David Cameron is in quite a pickle.
As I explained in my previous article, the EU referendum was the Tory leader’s attempt to unite his party. Ironically, the issue has now divided Tory MPs more than ever.
After his renegotiation the prime minister is supposed to back the ‘in’ campaign. If so, he’ll have to choose between two courses of action.
Either he whips his ministers so they’ll collectively support their PM, or he picks a public fight with half his cabinet.
But he can worry about that later. First he has the task of getting as much out of his renegotiation as he possibly can. How’s that going?
Part of the reason why is, in my belief, that Cameron is a reluctant negotiator.
I’ve said before that I don’t believe Cameron really wants this referendum. I think this is why he has shown no leadership on the matter.
Just look at the four ‘key demands’ Cameron and his allies in the cabinet drew up. Two of these ‘reasons to stay in the EU’ are no more than gesture politics.
He wants the EU to make ‘explicit statements’ that it isn’t a super state and the euro isn’t its official currency. This changes nothing about its day-to-day mechanisms.
I can understand Cameron’s reluctance to spell out specific demands to which others can judge his success. But from the moment he kicked off the Europe vote, we’ve seen little proof of there being a renegotiation agenda at all.
Elephant in a china store
More worrying is Cameron’s lack of diplomatic tact.
The referendum seems to go against every bone in his body. Despite that the prime minister still could’ve had more success in his efforts so far.
The key would’ve been to treat his European colleagues as partners. If he’d warmed them up for reform in everybody’s interest, I’m sure he would’ve had more allies.
There’s a majority of conservative governments in the EU after all. Most of these would be open to reforms of the kind Cameron has in mind: more power back to the nation state and more democracy at the EU level.
Yet, this is not how Cameron has been going about things. In fact, the prime minister’s diplomacy has been more, as the French would say, like an elephant in a china store.
The appointment of commission president Jean-Claude Juncker is a particularly striking example of this.
When Tony Blair wanted to block Guy Verhofstadt for the same position, he privately lobbied for a different candidate.
Cameron went a different way. He opted for the ‘throwing my toys out of the pram’ tactic.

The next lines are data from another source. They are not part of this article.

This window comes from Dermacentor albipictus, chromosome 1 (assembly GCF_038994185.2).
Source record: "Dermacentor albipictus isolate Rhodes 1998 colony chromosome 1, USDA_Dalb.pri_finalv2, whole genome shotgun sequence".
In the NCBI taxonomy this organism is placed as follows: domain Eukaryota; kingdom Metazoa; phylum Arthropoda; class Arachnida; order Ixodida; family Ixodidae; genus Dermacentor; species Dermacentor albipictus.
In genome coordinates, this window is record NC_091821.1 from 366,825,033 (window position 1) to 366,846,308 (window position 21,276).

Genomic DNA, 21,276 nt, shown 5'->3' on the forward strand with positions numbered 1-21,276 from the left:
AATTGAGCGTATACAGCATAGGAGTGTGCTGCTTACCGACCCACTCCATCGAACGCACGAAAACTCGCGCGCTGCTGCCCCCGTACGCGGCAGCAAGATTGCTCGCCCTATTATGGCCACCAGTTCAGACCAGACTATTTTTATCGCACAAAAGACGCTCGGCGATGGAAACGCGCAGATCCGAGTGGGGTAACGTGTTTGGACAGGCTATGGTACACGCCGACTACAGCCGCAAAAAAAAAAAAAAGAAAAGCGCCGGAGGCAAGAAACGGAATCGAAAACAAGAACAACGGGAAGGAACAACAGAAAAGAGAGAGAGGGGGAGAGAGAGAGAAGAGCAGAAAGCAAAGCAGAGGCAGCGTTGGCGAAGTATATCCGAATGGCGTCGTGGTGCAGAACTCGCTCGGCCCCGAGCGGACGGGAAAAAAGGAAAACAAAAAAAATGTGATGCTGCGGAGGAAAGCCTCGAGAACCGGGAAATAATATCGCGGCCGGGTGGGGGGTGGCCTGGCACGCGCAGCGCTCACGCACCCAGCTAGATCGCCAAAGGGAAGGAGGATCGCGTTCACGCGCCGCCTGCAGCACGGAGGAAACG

He publicly stated he could “no longer guarantee Britain staying in” if he didn’t get his way. He also managed to insult Juncker in the process and openly scorned his EU partners.
You can probably guess which of the two strategies proved successful.
More proof of Cameron’s discomfort with the referendum manifested itself in June. After first stating that cabinet ministers would have to resign if they backed a Brexit, he retracted that statement the next day.
The embarrassment was blamed on the press misinterpreting his words. Still, all the political spin in the world cannot hide the fact that Cameron’s Europe headache is turning into a migraine.
The PM’s awkward position
Ever since he proposed the referendum Cameron seems to be on the back foot.
First he needs to get support for considerable reforms within the EU. Then he needs to convince his party the deal he negotiated is a good one.
That’s easier said than done.
Cameron doesn’t know what to give Tory Eurosceptics to change their mind and he doesn’t know what his European neighbours are willing to concede.
For the record, I don’t think any EU member state wants Britain to leave. Having said that, it’s unlikely Cameron’s tactics in Europe have made other EU leaders more accommodating.
The expectation is that Cameron’s renegotiation won’t lead to an awful lot and this could put him in an awkward position.
It’s generally believed Cameron is pro Europe and he is still expected to campaign for Britain to stay in.
But: he can’t show up empty-handed and still act as if the EU is fine as it is.
If all he wanted was some minor tweaks then having a referendum and a renegotiation of Britain’s membership would make little sense.
Meanwhile leaders from both the pro and anti EU side have strongly criticised Cameron’s handling of the situation.
Scottish first minister Nicola Sturgeon has told Cameron he should ‘seek reform in partnership and without rancour’.
Ukip leader Nigel Farage on the other hand has previously called the prime minister’s attempts at renegotiation ‘humiliating’.
Pressure will mount from both camps to pick a side the closer we get to the referendum. A choice Cameron will want to postpone until he has something to show for his efforts.
Cameron should’ve made a passionate case for reform and emphasised his desire to find a better deal for everyone. The British referendum would’ve given him the leverage needed to bring about changes to the EU.
A little diplomacy goes a long way in Brussels. Yet instead of shaking hands we see Cameron arm-wrestling 27 people at the same time.
Cameron needs to get back on the good side of his European counterparts. If he doesn’t, he’s unlikely to have anything meaningful to put before the British people.
As a last note, thank you to those who’ve emailed in about this so far – you’ve stoked up some debate in the office already that I know will spill over onto this website very soon.
Keep your thoughts on the EU and the referendum coming in to email@example.com